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Visitors to the Museo Soumaya may find themselves so dazzled by the exterior of the building that they forget to step inside to admire the artwork. The founder, Carlos Slim, named the museum after his late wife, Soumaya Domit.

Designed by Fernando Romero, the building has about 16,000 aluminum hexagons covering its curving surface. The result is a sparkling structural frame with seven rings connecting 28 elliptical columns.

If you can tear yourself away from staring at the exterior, the inside of the museum is nearly as impressive. Grecian marble floor and spiraling staircases grace the interior space. Once inside, you can tour the impressive collection of more than 66,000 pieces of art, including works by Dali, Rodin, Rubens, and Botticelli.

The collection of about 100 art pieces by Rodin constitutes one of the world's largest by the renowned artist.


The City of Arts and Sciences, Valencia, Spain

City of Arts and Sciences in Valencia, Spain
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The City of Arts and Sciences in Valencia isn't made up of just one building. Instead, it's a complex of six buildings, mostly designed by Santiago Calatrava. The six areas include a planetarium, garden, science museum, opera house, aquarium, and events center. You'll need tickets to visit the planetarium, aquarium, and science museum, but you can visit the rest of the complex for free.

Interestingly, the City sits on a former riverbed, whose waters were diverted to create space for the museum.

Each of the buildings in the complex is unique. The Principe Felipe science museum looks like the backbone of a marine sea creature. It houses more than 26,000 meters (more than 85,000-square-feet) of science and technical exhibitions. Meanwhile, the Palau De Les Arts opera house's sweeping, contemporary architecture is equipped with the most advanced acoustic technologies, making it an exciting venue for music festivals and performances.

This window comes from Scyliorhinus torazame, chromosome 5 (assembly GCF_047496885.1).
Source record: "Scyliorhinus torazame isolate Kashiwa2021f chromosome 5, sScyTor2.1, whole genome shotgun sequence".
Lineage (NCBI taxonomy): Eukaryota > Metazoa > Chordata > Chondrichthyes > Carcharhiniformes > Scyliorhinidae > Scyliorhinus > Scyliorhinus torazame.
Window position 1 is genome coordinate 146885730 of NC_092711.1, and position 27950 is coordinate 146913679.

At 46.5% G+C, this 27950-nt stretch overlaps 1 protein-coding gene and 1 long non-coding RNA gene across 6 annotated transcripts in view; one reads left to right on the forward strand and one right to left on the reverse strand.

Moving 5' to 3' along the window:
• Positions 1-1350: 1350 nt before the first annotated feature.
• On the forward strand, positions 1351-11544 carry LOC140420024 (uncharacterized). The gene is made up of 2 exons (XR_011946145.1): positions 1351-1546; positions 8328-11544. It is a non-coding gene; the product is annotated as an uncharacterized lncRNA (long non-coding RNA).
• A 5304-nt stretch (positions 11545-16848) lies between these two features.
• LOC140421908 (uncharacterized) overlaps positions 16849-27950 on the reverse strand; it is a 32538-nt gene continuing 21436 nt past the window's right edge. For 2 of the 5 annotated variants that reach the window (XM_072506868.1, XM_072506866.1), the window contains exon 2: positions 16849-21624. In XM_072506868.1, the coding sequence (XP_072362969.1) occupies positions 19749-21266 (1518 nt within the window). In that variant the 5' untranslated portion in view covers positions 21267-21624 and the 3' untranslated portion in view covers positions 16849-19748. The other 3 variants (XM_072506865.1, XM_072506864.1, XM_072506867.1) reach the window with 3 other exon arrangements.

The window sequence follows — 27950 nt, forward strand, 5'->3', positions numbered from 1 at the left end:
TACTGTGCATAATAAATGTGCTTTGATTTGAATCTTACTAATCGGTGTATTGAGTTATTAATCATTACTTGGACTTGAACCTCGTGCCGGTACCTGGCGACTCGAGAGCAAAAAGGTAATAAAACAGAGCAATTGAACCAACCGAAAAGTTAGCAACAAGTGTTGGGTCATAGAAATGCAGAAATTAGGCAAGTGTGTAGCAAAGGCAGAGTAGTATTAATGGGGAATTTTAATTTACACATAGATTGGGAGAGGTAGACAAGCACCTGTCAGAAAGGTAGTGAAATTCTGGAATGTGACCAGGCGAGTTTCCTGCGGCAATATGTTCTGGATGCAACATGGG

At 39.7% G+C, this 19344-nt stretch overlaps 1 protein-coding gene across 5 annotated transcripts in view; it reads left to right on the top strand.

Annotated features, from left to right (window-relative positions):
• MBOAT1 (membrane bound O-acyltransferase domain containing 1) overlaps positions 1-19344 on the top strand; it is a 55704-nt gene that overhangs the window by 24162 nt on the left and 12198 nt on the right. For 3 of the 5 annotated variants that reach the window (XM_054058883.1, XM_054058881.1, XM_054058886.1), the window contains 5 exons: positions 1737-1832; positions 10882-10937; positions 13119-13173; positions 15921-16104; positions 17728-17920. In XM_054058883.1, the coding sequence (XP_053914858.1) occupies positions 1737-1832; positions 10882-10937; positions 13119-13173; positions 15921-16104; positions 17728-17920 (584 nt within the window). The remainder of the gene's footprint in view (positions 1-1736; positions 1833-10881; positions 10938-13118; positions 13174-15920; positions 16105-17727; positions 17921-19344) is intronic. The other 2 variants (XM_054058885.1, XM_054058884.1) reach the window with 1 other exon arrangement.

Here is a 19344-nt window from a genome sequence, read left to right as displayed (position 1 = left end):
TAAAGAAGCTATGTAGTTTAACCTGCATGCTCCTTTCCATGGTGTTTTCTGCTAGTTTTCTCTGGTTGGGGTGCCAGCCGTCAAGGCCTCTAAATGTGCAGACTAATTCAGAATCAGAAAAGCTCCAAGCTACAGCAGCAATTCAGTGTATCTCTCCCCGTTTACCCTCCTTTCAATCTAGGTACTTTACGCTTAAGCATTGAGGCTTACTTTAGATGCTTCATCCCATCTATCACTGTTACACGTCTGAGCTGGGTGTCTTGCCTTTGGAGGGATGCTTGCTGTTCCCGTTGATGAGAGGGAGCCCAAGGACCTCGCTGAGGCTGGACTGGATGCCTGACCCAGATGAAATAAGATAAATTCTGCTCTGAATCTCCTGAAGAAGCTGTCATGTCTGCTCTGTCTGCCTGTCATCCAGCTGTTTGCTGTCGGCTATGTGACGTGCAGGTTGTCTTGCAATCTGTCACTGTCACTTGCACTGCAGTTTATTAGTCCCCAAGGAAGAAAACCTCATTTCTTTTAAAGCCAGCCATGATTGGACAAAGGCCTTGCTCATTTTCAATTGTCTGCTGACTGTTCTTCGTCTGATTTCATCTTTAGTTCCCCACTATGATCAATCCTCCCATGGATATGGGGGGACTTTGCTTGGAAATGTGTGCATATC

This is definitely a museum worth a visit, even if all you do is check out the amazing Oceanografic, Europe's largest aquarium. The Oceanografic houses more than 500 species of marine creatures, such as sea lions, penguins, sharks, and dolphins.


The Guggenheim Bilbao, Bilbao, Spain

Guggenheim Bilbao in Spain
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When it comes to architectural masterpieces, this museum will find its way on most lists. The Guggenheim Bilbao is a breathtaking creation and the second museum on this list designed by Frank Gehry. Visitors should take time to sit down and take in the entirety of the structure's majesty before venturing inside.

The building's curved panels appear to twist and turn, jutting up and out at interesting angles. Observers liken the shape of the building to a boat, which makes sense given its location in the old port area of the city. Gehry designed the building as a new public outdoor space, with a curved walkway flanking the river Nervion.

According to Arch Daily, officials in Bilbao proposed the idea for the museum as a way to rejuvenate the dilapidated port area. In what's now known as the Bilbao Effect, the finished museum was so popular that it was responsible for the revitalization of the entire city. In its first three years alone, the museum generated more than $500 million dollars in profit. The money it brought to the city has helped pay for many city-wide development programs.